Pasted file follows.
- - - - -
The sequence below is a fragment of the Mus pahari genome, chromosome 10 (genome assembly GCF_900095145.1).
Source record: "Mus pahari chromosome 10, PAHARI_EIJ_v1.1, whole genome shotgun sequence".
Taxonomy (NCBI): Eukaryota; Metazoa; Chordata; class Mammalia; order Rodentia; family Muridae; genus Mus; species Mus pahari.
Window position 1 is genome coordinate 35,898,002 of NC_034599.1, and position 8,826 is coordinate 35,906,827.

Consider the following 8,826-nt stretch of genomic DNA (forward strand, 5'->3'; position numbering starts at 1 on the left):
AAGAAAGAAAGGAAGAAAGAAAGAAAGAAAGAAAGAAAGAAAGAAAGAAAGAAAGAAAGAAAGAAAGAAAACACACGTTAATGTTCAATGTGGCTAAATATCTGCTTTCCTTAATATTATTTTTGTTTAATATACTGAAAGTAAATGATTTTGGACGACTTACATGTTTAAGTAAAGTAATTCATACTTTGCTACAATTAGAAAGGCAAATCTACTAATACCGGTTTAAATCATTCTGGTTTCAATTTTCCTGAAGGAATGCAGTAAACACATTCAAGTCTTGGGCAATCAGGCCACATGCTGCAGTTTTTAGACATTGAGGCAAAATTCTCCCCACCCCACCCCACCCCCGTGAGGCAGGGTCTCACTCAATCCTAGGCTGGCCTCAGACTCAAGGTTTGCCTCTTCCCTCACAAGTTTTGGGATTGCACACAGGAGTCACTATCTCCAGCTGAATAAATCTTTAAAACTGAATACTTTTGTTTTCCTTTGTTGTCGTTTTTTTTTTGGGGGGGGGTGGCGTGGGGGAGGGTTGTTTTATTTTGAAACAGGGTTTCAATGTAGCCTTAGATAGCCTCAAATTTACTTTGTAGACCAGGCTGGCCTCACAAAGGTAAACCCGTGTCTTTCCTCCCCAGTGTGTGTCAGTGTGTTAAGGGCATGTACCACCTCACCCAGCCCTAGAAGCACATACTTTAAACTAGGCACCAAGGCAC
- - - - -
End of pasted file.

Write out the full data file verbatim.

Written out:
The sequence below is a fragment of the Mus pahari genome, chromosome 10 (genome assembly GCF_900095145.1).
Source record: "Mus pahari chromosome 10, PAHARI_EIJ_v1.1, whole genome shotgun sequence".
Taxonomy (NCBI): Eukaryota; Metazoa; Chordata; class Mammalia; order Rodentia; family Muridae; genus Mus; species Mus pahari.
Window position 1 is genome coordinate 35,898,002 of NC_034599.1, and position 8,826 is coordinate 35,906,827.

Consider the following 8,826-nt stretch of genomic DNA (forward strand, 5'->3'; position numbering starts at 1 on the left):
AAGAAAGAAAGGAAGAAAGAAAGAAAGAAAGAAAGAAAGAAAGAAAGAAAGAAAGAAAGAAAGAAAGAAAACACACGTTAATGTTCAATGTGGCTAAATATCTGCTTTCCTTAATATTATTTTTGTTTAATATACTGAAAGTAAATGATTTTGGACGACTTACATGTTTAAGTAAAGTAATTCATACTTTGCTACAATTAGAAAGGCAAATCTACTAATACCGGTTTAAATCATTCTGGTTTCAATTTTCCTGAAGGAATGCAGTAAACACATTCAAGTCTTGGGCAATCAGGCCACATGCTGCAGTTTTTAGACATTGAGGCAAAATTCTCCCCACCCCACCCCACCCCCGTGAGGCAGGGTCTCACTCAATCCTAGGCTGGCCTCAGACTCAAGGTTTGCCTCTTCCCTCACAAGTTTTGGGATTGCACACAGGAGTCACTATCTCCAGCTGAATAAATCTTTAAAACTGAATACTTTTGTTTTCCTTTGTTGTCGTTTTTTTTTTGGGGGGGGGTGGCGTGGGGGAGGGTTGTTTTATTTTGAAACAGGGTTTCAATGTAGCCTTAGATAGCCTCAAATTTACTTTGTAGACCAGGCTGGCCTCACAAAGGTAAACCCGTGTCTTTCCTCCCCAGTGTGTGTCAGTGTGTTAAGGGCATGTACCACCTCACCCAGCCCTAGAAGCACATACTTTAAACTAGGCACCAAGGCAC